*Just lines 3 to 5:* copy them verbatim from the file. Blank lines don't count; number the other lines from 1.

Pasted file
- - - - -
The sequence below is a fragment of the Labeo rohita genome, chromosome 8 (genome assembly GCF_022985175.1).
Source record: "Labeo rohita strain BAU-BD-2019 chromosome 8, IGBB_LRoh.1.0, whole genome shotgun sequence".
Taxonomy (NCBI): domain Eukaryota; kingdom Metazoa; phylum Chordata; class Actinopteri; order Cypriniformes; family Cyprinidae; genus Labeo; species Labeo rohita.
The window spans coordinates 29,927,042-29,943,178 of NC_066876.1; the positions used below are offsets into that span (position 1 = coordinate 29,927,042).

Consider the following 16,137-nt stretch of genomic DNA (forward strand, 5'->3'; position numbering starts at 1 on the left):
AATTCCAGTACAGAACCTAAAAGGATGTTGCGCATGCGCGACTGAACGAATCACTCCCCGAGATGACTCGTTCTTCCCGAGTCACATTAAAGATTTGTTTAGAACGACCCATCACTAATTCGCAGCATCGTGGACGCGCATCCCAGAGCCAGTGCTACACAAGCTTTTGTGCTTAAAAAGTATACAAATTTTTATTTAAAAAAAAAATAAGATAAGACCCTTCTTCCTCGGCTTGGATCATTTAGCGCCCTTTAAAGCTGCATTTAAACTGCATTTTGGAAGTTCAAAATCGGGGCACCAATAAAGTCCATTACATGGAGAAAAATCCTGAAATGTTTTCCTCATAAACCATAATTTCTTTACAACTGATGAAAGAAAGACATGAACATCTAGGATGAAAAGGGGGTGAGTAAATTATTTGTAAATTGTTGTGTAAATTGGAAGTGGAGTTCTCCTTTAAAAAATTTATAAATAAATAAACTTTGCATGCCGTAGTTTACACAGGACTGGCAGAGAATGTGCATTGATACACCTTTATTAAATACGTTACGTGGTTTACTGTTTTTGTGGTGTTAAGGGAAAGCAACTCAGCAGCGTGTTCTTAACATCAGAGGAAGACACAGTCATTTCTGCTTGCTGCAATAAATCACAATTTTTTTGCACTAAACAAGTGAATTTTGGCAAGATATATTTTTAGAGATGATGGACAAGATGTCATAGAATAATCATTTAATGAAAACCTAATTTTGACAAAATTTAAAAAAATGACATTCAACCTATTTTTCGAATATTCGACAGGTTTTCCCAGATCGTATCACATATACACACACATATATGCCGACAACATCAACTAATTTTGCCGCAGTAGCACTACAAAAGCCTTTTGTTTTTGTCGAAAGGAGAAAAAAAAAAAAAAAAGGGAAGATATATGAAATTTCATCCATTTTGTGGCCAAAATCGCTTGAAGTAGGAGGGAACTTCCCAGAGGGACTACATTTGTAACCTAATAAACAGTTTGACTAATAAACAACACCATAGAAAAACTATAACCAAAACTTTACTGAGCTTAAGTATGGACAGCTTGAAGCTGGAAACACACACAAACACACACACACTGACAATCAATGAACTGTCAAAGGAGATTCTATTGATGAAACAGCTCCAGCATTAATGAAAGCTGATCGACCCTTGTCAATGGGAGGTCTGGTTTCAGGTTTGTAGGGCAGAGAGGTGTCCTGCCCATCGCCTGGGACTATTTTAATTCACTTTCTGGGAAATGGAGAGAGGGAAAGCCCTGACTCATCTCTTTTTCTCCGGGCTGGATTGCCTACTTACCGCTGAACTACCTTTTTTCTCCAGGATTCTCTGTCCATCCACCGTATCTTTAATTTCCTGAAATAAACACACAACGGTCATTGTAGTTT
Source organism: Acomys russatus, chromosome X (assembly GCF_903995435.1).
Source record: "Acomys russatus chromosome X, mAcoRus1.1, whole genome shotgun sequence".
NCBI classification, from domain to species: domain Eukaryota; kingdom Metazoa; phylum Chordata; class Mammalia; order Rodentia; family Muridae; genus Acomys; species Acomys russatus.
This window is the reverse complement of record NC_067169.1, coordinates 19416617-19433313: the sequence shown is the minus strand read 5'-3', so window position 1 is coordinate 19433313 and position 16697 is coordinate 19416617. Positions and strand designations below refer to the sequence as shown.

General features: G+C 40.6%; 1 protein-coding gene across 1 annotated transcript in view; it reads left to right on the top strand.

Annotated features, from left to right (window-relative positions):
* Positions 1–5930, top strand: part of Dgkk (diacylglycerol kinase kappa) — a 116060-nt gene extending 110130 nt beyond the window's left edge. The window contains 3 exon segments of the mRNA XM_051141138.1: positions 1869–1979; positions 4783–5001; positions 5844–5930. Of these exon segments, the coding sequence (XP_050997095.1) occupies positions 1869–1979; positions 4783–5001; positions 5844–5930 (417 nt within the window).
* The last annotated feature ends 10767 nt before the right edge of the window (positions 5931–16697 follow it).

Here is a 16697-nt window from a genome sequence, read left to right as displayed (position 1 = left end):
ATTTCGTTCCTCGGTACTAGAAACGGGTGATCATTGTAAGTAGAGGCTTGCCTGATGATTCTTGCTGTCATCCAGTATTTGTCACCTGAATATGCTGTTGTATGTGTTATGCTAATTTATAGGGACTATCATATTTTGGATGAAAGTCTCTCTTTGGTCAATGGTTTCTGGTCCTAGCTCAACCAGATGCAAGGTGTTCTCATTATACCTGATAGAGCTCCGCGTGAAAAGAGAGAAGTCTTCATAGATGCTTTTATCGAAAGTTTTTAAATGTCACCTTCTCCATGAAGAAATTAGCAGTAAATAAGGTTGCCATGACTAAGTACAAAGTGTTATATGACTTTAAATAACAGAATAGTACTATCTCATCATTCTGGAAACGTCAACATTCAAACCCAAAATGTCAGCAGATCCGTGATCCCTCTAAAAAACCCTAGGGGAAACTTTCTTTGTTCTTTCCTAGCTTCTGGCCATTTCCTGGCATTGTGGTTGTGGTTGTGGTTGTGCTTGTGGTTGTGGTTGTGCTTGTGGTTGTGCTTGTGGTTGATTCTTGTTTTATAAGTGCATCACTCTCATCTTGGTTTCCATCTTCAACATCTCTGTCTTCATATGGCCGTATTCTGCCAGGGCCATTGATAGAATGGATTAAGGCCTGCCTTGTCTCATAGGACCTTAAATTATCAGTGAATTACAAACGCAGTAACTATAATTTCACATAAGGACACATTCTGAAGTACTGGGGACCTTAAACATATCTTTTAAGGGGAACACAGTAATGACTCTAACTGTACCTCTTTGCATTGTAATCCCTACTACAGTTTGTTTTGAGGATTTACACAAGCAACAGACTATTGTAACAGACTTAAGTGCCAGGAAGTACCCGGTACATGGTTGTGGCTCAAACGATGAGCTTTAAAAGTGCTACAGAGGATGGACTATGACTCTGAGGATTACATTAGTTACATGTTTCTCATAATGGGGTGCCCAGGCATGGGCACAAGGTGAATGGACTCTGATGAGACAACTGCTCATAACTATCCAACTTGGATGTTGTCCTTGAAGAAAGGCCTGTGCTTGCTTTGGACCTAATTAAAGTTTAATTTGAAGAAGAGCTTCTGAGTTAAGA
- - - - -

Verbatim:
Taxonomy (NCBI): domain Eukaryota; kingdom Metazoa; phylum Chordata; class Actinopteri; order Cypriniformes; family Cyprinidae; genus Labeo; species Labeo rohita.
The window spans coordinates 29,927,042-29,943,178 of NC_066876.1; the positions used below are offsets into that span (position 1 = coordinate 29,927,042).

Consider the following 16,137-nt stretch of genomic DNA (forward strand, 5'->3'; position numbering starts at 1 on the left):